What does a ‘Baby on Board’ sign mean?

Image: via Shutterstock

If you live in the suburbs, there’s a good chance that every second car you see will have the instantly-recognisable ‘BoB’ (Baby on Board) sign in the rear window. If you aren’t a parent, you may wonder, is it just a proud parent wanting to advertise the presence of a human in nappies, but there are other valid reasons for marking a vehicle as a baby carrier:
  • The original intention of the sign is to “encourage safe driving”. Presumably, fellow road users will exercise additional caution around a motoring mom or dad.
  • While supposedly an urban legend, the next reason makes a lot of sense: If the car with a baby or small child inside is in an accident, rescuers will know to look for the baby in the wreckage. Of course, the presence of a baby seat should indicate the same, but road users are fickle- some would happily place the BoB sign in their window, but not use a purpose-built baby seat.
  • The urban legend comes from this story which surfaced on the internet in 2002: "Some years ago, there was a car crash in Canada. The police located adult and child family members trapped in the crashed car, rescued them and sent them to hospital to recover. The car was towed to an impounding yard, and the following day the police discovered a baby's body, frozen to death but otherwise uninjured under one of the seats."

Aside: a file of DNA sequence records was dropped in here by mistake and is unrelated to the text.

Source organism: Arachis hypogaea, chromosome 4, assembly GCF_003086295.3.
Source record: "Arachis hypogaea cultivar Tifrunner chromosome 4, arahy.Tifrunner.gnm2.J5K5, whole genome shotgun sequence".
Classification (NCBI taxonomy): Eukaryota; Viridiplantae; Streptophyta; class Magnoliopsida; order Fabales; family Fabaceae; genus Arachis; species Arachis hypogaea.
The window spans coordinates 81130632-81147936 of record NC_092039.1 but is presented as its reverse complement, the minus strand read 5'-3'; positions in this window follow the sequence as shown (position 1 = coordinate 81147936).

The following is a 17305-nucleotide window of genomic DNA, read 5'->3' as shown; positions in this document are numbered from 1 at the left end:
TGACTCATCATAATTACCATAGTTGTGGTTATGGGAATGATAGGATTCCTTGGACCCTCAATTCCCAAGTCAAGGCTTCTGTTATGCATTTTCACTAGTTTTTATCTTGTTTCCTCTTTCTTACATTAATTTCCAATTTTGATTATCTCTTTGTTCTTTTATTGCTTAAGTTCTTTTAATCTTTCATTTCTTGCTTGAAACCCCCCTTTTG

• The US has recently introduced a similar sign to indicate the presence of an autistic child who, in the event of an accident, may not respond typically to medical rescue personnel.
  • Need to use the Moms ‘n Tots parking bay at the mall? Your sign will ensure that any security guards checking on the presence of a baby in the vicinity will be appeased…

BoB signs "responsible for 1 in 20 accidents"

A quick search on the internet showed that drivers appear to get annoyed with BoB sign fanatics. The common complaint is that these parents shouldn’t need a sign to tell people to drive safely, the rules of the road do that already.

A recent study in the UK polled 2 000 drivers and found that 46% of parents displayed the sticker whether the kid was in the car or not, and that the stickers were allegedly directly responsible for one in 20 road accidents, prompting a road safety specialist to remark that the signs or stickers should not be displayed in a way that obscures the vision of the driver.

Also in the UK, in 2005, BoB stickers were issued to pregnant commuters to help them access seats on trains and buses.

The signs have also spawned various joke signs, too: “Warning, baby is closer than it appears” being one.

Do you have a Baby on Board sign?

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